West Nile Worries Return To Bay Area - NBC Bay Area

West Nile Worries Return To Bay Area



    Your Highway 1 Bucket List
    Getty Images
    Dallas County will spend more than $300,000 to fight mosquitos this year.

    Two animals in San Mateo County were found to be carrying West  Nile Virus last month, the county's Mosquito and Vector Control District  reported in a statement.

    The infected raven and squirrel found in August raised concern  about the possibility of West Nile Virus circulation in the county. The  disease is usually spread through bites from infected mosquitoes, the  statement said.

    The squirrel, which was found in Redwood City on Aug. 17, is the  second dead squirrel to test positive for the virus in San Mateo County this  year, the statement said.

    The raven was picked up in Portola Valley on Aug. 24, but the low  level of West Nile Virus in that bird indicates that it may have been  infected as long ago as last year, the statement said.

     Ravens do not travel long distances, the Control District said, so  it is likely that the bird became infected somewhere in or near Portola  Valley. Ravens, crows, and jays are all particularly susceptible to West Nile  Virus.

    The organization is asking county residents to help them figure  out whether the virus is circulating in the environment or being carried by  infected mosquitoes by reporting dead birds and tree squirrels either online  at www.westnile.ca.gov or by phone at (877) 968-2473.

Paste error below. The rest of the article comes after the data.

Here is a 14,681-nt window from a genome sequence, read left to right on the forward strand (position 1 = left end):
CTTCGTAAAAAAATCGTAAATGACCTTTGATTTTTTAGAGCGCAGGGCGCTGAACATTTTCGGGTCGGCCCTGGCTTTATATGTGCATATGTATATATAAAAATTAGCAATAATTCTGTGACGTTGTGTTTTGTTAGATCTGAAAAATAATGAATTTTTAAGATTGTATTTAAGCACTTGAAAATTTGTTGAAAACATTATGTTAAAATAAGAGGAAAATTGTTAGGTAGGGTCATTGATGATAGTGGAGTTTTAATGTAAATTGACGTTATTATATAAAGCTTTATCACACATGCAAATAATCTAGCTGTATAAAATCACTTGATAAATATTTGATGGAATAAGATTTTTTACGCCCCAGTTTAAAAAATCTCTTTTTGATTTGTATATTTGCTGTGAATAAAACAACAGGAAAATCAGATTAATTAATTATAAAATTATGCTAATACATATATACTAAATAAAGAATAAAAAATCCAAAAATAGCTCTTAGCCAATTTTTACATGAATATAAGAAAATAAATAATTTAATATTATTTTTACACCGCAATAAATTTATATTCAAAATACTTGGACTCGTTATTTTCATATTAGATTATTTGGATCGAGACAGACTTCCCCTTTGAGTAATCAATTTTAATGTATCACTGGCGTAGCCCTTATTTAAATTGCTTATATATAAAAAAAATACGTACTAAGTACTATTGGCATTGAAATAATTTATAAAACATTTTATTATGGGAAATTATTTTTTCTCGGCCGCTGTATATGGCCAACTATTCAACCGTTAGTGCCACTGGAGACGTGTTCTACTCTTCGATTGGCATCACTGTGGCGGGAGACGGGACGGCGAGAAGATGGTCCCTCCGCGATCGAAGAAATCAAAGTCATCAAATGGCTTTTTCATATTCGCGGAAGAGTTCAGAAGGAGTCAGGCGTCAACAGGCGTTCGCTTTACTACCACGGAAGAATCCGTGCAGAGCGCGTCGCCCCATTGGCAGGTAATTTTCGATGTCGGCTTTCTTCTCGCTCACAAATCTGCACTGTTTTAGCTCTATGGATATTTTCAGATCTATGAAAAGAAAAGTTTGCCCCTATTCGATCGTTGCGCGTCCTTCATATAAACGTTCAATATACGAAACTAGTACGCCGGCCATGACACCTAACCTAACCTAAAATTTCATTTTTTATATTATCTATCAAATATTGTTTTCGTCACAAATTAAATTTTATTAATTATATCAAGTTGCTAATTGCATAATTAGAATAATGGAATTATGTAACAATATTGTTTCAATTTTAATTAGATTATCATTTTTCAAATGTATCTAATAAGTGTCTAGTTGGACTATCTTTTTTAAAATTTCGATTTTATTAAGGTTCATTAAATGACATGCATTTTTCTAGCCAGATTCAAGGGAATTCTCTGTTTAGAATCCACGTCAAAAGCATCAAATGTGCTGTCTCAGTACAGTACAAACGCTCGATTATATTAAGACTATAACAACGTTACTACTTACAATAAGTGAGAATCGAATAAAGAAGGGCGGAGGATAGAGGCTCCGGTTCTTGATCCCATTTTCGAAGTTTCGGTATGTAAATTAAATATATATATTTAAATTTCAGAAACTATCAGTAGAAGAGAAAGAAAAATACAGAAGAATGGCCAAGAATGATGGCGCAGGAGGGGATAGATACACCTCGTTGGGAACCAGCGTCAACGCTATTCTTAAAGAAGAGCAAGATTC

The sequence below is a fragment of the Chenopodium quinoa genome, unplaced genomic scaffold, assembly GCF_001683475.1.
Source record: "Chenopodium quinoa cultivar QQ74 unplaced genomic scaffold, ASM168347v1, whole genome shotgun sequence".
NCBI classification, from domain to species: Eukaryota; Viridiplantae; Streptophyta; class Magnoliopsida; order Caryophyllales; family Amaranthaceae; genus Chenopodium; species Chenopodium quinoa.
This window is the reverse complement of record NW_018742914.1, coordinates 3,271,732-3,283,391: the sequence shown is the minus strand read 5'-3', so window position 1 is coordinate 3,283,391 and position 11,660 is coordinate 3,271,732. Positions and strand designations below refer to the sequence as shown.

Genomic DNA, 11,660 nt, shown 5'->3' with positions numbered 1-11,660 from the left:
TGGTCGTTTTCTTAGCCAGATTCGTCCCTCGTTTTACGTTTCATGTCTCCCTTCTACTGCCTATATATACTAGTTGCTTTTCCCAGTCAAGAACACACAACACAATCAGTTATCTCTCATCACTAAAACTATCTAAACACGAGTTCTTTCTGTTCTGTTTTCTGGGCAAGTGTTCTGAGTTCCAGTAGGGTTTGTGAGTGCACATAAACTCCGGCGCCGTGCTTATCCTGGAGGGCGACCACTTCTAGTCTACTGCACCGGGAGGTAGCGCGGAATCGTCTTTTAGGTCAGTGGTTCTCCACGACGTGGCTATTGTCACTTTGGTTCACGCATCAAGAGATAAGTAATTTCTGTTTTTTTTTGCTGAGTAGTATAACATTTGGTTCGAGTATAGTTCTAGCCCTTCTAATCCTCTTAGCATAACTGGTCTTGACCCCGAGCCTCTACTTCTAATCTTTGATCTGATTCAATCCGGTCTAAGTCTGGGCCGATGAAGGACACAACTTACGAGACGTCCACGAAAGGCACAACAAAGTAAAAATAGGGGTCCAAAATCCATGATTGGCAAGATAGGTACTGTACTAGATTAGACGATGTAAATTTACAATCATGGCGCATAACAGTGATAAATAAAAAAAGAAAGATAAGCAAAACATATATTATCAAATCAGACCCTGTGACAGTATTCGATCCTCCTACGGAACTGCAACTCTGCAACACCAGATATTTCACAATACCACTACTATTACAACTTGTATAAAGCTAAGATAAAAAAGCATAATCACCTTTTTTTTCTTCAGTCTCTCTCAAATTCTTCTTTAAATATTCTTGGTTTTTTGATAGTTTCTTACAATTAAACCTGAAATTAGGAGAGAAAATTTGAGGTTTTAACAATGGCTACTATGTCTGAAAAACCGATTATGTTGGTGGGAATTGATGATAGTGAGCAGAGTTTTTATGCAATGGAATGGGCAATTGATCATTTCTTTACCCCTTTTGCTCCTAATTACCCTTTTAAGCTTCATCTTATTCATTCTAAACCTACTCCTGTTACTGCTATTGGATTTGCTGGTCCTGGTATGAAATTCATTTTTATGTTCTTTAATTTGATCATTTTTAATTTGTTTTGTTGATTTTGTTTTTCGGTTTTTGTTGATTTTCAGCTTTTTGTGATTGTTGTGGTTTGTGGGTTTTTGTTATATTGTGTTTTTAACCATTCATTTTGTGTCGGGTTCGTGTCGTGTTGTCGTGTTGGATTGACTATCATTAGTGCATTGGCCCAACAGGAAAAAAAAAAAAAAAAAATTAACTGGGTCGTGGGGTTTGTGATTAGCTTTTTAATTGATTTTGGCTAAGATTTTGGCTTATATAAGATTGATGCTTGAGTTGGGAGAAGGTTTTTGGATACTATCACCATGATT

The district suggests that people can reduce the risk of being  bitten by contaminated mosquitoes by eliminating standing water, wearing  mosquito repellent when an abundance of the bugs is present, and staying  covered or indoors during dawn and dusk.

     People over the age of 55 are most at risk for contracting the  virus, the Control District said.

    Most people who get the disease do not show any symptoms, but  about 20 percent of those infected may experience flu-like symptoms, the  statement said. One in 150 people may develop a serious illness that can  leave permanent neurological damage.

    To report a major mosquito problem in San Mateo County, contact  the Control District at (650) 344-8592. More information about West Nile  Virus can be found online at www.smcmad.org.